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Viola x wittrockiana

Family: Violaceae (vy-oh-LAY-see-ee) (Info)
Genus: Viola (vy-OH-la) (Info)
Species: x wittrockiana (wit-rok-ee-AH-na) (Info)
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Foliage Color:

Unknown - Tell us

Bloom Characteristics:

Unknown - Tell us

Water Requirements:

Average Water Needs; Water regularly; do not overwater

Where to Grow:

Suitable for growing in containers


under 6 in. (15 cm)

6-12 in. (15-30 cm)


6-9 in. (15-22 cm)


USDA Zone 7a: to -17.7 C (0 F)

USDA Zone 7b: to -14.9 C (5 F)

USDA Zone 8a: to -12.2 C (10 F)

USDA Zone 8b: to -9.4 C (15 F)

USDA Zone 9a: to -6.6 C (20 F)

USDA Zone 9b: to -3.8 C (25 F)

USDA Zone 10a: to -1.1 C (30 F)

USDA Zone 10b: to 1.7 C (35 F)

Sun Exposure:

Full Sun

Sun to Partial Shade



Bloom Color:

Scarlet (Dark Red)


Pale Yellow

Light Blue


White/Near White

Bloom Time:

Blooms repeatedly




Other details:

Unknown - Tell us

Soil pH requirements:

5.6 to 6.0 (acidic)

6.1 to 6.5 (mildly acidic)

6.6 to 7.5 (neutral)

Patent Information:


Propagation Methods:

By dividing the rootball

From herbaceous stem cuttings

From seed; sow indoors before last frost

From seed; direct sow after last frost

By stooling or mound layering

Self-sows freely; deadhead if you do not want volunteer seedlings next season

Seed Collecting:

Bag seedheads to capture ripening seed

Allow pods to dry on plant; break open to collect seeds

Properly cleaned, seed can be successfully stored


This plant has been said to grow in the following regions:

Fairhope, Alabama

El Sobrante, California

Elk Grove, California

Murrieta, California

Keystone Heights, Florida

Lakeland, Florida

Pensacola, Florida

Atlanta, Georgia

Brunswick, Georgia

Buford, Georgia

Westchester, Illinois

Gretna, Louisiana

Crofton, Maryland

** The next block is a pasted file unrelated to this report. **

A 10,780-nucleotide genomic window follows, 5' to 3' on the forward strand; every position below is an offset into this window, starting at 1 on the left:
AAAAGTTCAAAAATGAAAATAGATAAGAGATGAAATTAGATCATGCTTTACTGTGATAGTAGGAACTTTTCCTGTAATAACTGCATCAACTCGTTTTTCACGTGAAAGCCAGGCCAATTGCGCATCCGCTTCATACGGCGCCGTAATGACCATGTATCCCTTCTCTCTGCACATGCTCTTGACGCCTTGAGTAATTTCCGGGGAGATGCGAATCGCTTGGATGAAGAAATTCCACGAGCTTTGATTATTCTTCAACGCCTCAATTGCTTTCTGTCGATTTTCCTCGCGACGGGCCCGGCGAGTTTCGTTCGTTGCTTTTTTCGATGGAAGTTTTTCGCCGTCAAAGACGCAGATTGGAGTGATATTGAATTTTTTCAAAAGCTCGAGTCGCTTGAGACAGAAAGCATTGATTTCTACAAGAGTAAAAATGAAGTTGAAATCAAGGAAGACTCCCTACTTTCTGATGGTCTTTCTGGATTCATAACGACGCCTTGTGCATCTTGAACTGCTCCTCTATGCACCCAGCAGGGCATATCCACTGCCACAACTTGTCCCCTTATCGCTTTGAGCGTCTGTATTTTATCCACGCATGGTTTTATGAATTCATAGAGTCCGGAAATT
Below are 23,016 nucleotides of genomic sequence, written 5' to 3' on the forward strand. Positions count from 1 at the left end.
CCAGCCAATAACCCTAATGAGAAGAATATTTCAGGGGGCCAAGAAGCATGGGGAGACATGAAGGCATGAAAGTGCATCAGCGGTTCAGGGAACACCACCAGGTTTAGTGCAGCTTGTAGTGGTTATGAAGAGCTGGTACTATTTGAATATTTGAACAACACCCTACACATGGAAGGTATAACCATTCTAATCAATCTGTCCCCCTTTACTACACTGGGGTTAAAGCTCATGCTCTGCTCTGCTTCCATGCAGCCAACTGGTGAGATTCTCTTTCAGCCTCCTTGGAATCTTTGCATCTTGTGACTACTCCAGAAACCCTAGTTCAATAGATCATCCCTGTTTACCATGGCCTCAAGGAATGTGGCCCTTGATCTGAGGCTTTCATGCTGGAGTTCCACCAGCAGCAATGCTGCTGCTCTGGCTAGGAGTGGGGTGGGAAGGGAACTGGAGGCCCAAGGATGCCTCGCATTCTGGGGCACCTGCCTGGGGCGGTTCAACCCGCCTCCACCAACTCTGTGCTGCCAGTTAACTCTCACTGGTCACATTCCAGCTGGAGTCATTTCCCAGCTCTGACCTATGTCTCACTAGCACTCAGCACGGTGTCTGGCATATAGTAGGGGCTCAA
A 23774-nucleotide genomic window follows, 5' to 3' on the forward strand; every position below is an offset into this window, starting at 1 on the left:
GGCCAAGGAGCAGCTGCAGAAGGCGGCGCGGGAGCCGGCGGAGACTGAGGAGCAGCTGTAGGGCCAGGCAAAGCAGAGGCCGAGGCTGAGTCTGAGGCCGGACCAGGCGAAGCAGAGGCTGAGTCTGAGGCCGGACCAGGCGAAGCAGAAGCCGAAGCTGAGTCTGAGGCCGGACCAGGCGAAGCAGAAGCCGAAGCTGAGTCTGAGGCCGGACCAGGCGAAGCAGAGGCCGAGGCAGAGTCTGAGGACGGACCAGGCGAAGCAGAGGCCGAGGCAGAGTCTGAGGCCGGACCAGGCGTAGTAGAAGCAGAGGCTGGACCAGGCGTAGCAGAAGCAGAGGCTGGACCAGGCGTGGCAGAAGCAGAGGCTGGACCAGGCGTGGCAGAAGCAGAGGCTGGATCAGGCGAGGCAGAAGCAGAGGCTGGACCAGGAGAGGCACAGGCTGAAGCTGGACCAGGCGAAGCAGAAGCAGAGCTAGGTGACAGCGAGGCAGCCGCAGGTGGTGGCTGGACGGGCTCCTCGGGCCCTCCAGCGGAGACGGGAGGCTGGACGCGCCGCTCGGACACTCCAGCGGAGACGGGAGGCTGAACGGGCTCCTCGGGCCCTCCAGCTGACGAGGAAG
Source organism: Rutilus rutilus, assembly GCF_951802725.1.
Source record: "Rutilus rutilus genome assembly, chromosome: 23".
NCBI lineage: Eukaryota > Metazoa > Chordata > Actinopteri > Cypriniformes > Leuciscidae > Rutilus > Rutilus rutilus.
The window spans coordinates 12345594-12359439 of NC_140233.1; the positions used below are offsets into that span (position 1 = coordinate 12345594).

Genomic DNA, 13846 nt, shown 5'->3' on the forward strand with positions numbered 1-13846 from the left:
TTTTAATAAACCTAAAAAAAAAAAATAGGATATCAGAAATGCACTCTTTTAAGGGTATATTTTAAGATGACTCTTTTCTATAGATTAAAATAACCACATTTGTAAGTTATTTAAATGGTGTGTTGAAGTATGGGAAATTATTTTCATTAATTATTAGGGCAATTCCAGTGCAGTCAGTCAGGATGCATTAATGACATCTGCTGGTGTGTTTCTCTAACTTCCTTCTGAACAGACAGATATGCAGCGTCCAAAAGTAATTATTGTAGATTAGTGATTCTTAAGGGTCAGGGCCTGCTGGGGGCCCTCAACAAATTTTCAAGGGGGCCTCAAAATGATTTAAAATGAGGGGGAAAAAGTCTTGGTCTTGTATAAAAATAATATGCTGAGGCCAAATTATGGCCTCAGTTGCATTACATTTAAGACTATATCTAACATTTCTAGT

Rockville, Maryland

Boston, Massachusetts

Eastpointe, Michigan

Harper Woods, Michigan

Mason, Michigan

Pinconning, Michigan

Blue Springs, Missouri

Franklin, New Hampshire

Albuquerque, New Mexico

Cicero, New York

Charlotte, North Carolina

Wake Forest, North Carolina

Williamsburg, Ohio

Tulsa, Oklahoma

North Bend, Oregon

White City, Oregon

Vandergrift, Pennsylvania

Wilkes Barre, Pennsylvania

Inman, South Carolina

Leesville, South Carolina

Lafayette, Tennessee

Deer Park, Texas

El Paso, Texas

Flower Mound, Texas

Fort Worth, Texas

Houston, Texas

Mc Kinney, Texas

San Antonio, Texas

Manassas, Virginia

Kalama, Washington

Olympia, Washington

Tacoma, Washington

Liberty, West Virginia

Ellsworth, Wisconsin

Gleason, Wisconsin

Green Bay, Wisconsin

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Gardeners' Notes:


On Oct 15, 2006, AngelaGC from Fort Worth, TX wrote:

Plant these guys as soon as the weather here in Texas starts to cool in October and you will have flowers throughout the winter. The only reason you pull them out of the garden is to replace them with your spring/summer annuals.


On Jan 5, 2004, VeganGurl20 from Tulsa, OK wrote:

These flowers are everywhere here in Oklahoma in the winter time. They are beautiful, easy to keep, and add some refreshing color in the midst of winter.


On Nov 12, 2003, noxiousweed from El Sobrante, CA (Zone 9b) wrote:

Pansies are a cool weather plant here, but many of mine muddle through the summer. As fond of the pansy as I am, I have decided not to collect and sow seeds from them anymore ... they take too long to bloom, germination isn't that great, and survival rate of my seedlings is even worse.

I will continue to welcome them into my garden - as volunteers, or purchased in 6-packs!


On May 29, 2002, Baa wrote:

The Pansy is a result of cross breeding between various Viola species.

Evergreen perennials which are usually grown as annuals and biennials they give rise to a number of colours, cultivars and sizes.

Has mid-dark green, lobed leaves. Bears large (2-4inch across) flowers with overlapping petals and short spurs. Some have a faint scent.

Main flowering is May-September but some cultivars have been bred to flower (if sown early enough) during winter and Spring, there are few months you cannot find a Pansy in flower in England! The Winter and Spring flowering cultivars tend to have smaller flowers than the Summer bloomers. To keep them flowering, dead head the old flowers or they will put all their effort into producing seeds.

Likes a... read more